Man marks 10th year of waving U.S. flag on Everett corner

EVERETT — Honking cars roll past a band of flag-waving demonstrators on the north corners of Colby and Hewitt avenues.

They’ve been a downtown fixture for a decade. They first appeared as the nation headed toward war with Saddam Hussein’s Iraq. Today marks the 10th anniversary of the start of the war, which was announced about 7:15 p.m. here.

Kevin Moeller, 59, president of the Evergreen Troop Support Group, said he hopes the Iraqi people take advantage of the chance they were given for a more free country.

“We got rid of Saddam, and given them (Iraqis) the opportunity to start over again,” said Moeller, a Snohomish contractor.

Since 2003, Moeller has shown-up nearly every Friday about noon to 1 p.m. to wave at passing cars. The days of loud demonstrations, and some scuffling, with those who held weekly anti-war protests at the intersection’s opposite corners are long over.

Those folks stopped showing up around the time President Barack Obama was elected, Moeller said. And it seems to him that his group doesn’t get flipped off as often by passersby anymore.

He guesses that most people who were upset with his group probably were frustrated with President George W. Bush’s policies in the Middle East, and those people were just taking it out on them.

And he doesn’t quite agree with the way the war was run, either.

The U.S. was just “going through the motions” instead of facing the enemy head-on, and the American forces were restricted by guidelines similar to those of the Vietnam War, he said.

He stresses that he and his group “don’t like war more than anybody else does.”

As for Iraq, “It drug on longer than it should have,” he said. “It wasn’t executed properly or it would have been dealt with better, the biggest problem now, is that war is politically incorrect, and we’re not allowed to be politically incorrect.”

As for the future of the Iraqi people, Moeller said he isn’t especially optimistic, but is hopeful that the newly formed Iraqi government can stand on its own.

He’ll keep demonstrating until he feels that U.S. troops overseas and at home aren’t being forgotten.

Moeller, who comes from a military family, said that when his brother returned from Vietnam he was spit upon at the airport.

He doesn’t want any troops coming home from war to be treated like that. “Whether we know it or not they are trying to protect our freedom,” he said.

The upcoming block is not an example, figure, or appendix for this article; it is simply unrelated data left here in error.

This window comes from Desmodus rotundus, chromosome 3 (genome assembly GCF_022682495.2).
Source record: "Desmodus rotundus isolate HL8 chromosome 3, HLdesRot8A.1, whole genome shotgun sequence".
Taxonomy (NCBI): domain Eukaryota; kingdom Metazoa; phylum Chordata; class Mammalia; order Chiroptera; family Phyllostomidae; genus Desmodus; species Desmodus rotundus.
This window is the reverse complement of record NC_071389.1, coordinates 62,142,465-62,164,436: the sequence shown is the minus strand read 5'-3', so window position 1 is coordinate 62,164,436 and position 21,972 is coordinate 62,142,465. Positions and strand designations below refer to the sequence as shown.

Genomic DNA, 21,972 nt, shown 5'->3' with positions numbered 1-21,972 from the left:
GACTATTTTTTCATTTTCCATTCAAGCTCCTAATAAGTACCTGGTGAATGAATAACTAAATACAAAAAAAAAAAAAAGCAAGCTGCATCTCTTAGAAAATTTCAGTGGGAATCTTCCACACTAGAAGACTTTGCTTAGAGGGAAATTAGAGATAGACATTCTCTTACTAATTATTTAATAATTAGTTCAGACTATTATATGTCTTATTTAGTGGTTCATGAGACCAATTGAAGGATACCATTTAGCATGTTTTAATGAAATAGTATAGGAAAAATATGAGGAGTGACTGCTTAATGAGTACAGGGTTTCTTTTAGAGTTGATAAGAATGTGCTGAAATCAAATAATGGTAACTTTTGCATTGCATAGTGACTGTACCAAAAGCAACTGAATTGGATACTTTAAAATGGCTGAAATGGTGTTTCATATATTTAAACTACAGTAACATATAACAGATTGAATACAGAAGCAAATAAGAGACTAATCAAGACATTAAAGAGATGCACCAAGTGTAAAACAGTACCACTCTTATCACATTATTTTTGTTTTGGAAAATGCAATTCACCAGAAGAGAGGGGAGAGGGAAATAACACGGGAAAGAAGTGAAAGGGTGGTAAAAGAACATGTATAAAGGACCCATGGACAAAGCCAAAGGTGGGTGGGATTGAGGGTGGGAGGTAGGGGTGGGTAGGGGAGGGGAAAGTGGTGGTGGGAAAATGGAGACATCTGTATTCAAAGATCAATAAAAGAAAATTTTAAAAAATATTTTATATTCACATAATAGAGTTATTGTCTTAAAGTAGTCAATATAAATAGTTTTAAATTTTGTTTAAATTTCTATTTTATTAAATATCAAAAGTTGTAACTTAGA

Group members John McKee, 74,and his wife Audrey McKee, 75, meet at the corner for largely the same reason.

John McKee, an Air Force veteran, served in Vietnam twice. He remembers one time when he was out of the country, neighbors told his children that their father was a child killer.

“We’re here to let the GIs know that somebody cares about them,” he said.

More in Local News

Firefighters come to the rescue and give mom new stroller

Donations to the Good Neighbor Program covered the $143.20 cost.

To get drug money, Lynnwood man says he cut 911 wires

Those wires happened to be the ones used by 911 dispatchers, but emergency services weren’t affected.

February trial set for suspect in deadly Marysville shooting

There had been questions about Wayne Alpert’s mental health.

Fatal car crash reported on Highway 92 near Lake Stevens

The 3 p.m. accident and investigation stopped traffic in both directions near Machias Road.

Motorcyclist killed in crash had high level of THC

A motorcyclist had more than eight times the legal limit… Continue reading

Police: Driver threatens pedestrian, ends up in drug bust

Meth, cocaine and heroin were found in his car, along with a loaded pistol and cash, police say.

Son arrested for hitting father on head at Marysville home

The father grabbed a metal rod and struck his son in the head, too. Both needed medical treatment.

Ian Terry / The Herald Westbound cars merge from Highway 204 and 20th Street Southeast onto the trestle during the morning commute on Thursday, March 30 in Lake Stevens. Photo taken on 03302017
Pay a toll on US 2 trestle? 10,000 say no on social media

A GOP lawmaker’s chart shows theoretical toll rates of up to $6.30 to cross the trestle one way.

Angel of the Winds pays $3.4M for Everett arena naming rights

The casino replaces Xfinity as the lead sponsor for the prominent downtown Everett events center.

Most Read